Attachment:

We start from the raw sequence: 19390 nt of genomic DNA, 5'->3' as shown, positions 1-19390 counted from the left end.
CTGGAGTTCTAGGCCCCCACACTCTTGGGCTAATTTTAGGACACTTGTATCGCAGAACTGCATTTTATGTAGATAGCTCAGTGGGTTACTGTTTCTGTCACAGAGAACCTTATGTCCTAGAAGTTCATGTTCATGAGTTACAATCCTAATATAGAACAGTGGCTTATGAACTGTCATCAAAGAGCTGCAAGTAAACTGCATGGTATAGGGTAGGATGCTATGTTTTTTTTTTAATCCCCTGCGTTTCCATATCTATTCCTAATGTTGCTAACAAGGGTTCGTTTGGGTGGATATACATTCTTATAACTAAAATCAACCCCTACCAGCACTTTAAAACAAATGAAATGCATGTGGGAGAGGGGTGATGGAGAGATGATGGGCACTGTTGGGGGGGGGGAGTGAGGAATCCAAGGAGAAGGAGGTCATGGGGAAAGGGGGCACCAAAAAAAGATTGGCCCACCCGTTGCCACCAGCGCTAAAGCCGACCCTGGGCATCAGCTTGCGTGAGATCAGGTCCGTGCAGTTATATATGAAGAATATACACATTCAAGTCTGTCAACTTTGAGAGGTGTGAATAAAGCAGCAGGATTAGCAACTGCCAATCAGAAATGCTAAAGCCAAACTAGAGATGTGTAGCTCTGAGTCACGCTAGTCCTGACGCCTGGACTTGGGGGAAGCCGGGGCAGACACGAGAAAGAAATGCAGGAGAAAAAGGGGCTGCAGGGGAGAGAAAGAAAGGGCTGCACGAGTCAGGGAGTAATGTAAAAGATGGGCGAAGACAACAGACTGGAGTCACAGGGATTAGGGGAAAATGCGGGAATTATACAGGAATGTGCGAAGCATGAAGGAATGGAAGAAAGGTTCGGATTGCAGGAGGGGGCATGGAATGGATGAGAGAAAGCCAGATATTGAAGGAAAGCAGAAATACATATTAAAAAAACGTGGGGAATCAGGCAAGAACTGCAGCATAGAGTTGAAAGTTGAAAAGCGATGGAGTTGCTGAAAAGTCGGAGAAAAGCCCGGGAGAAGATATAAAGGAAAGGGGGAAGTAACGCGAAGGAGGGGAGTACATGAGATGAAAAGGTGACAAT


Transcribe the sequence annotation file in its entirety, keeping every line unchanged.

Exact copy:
We start from the raw sequence: 19390 nt of genomic DNA, 5'->3' as shown, positions 1-19390 counted from the left end.
CTGGAGTTCTAGGCCCCCACACTCTTGGGCTAATTTTAGGACACTTGTATCGCAGAACTGCATTTTATGTAGATAGCTCAGTGGGTTACTGTTTCTGTCACAGAGAACCTTATGTCCTAGAAGTTCATGTTCATGAGTTACAATCCTAATATAGAACAGTGGCTTATGAACTGTCATCAAAGAGCTGCAAGTAAACTGCATGGTATAGGGTAGGATGCTATGTTTTTTTTTTAATCCCCTGCGTTTCCATATCTATTCCTAATGTTGCTAACAAGGGTTCGTTTGGGTGGATATACATTCTTATAACTAAAATCAACCCCTACCAGCACTTTAAAACAAATGAAATGCATGTGGGAGAGGGGTGATGGAGAGATGATGGGCACTGTTGGGGGGGGGGAGTGAGGAATCCAAGGAGAAGGAGGTCATGGGGAAAGGGGGCACCAAAAAAAGATTGGCCCACCCGTTGCCACCAGCGCTAAAGCCGACCCTGGGCATCAGCTTGCGTGAGATCAGGTCCGTGCAGTTATATATGAAGAATATACACATTCAAGTCTGTCAACTTTGAGAGGTGTGAATAAAGCAGCAGGATTAGCAACTGCCAATCAGAAATGCTAAAGCCAAACTAGAGATGTGTAGCTCTGAGTCACGCTAGTCCTGACGCCTGGACTTGGGGGAAGCCGGGGCAGACACGAGAAAGAAATGCAGGAGAAAAAGGGGCTGCAGGGGAGAGAAAGAAAGGGCTGCACGAGTCAGGGAGTAATGTAAAAGATGGGCGAAGACAACAGACTGGAGTCACAGGGATTAGGGGAAAATGCGGGAATTATACAGGAATGTGCGAAGCATGAAGGAATGGAAGAAAGGTTCGGATTGCAGGAGGGGGCATGGAATGGATGAGAGAAAGCCAGATATTGAAGGAAAGCAGAAATACATATTAAAAAAACGTGGGGAATCAGGCAAGAACTGCAGCATAGAGTTGAAAGTTGAAAAGCGATGGAGTTGCTGAAAAGTCGGAGAAAAGCCCGGGAGAAGATATAAAGGAAAGGGGGAAGTAACGCGAAGGAGGGGAGTACATGAGATGAAAAGGTGACAAT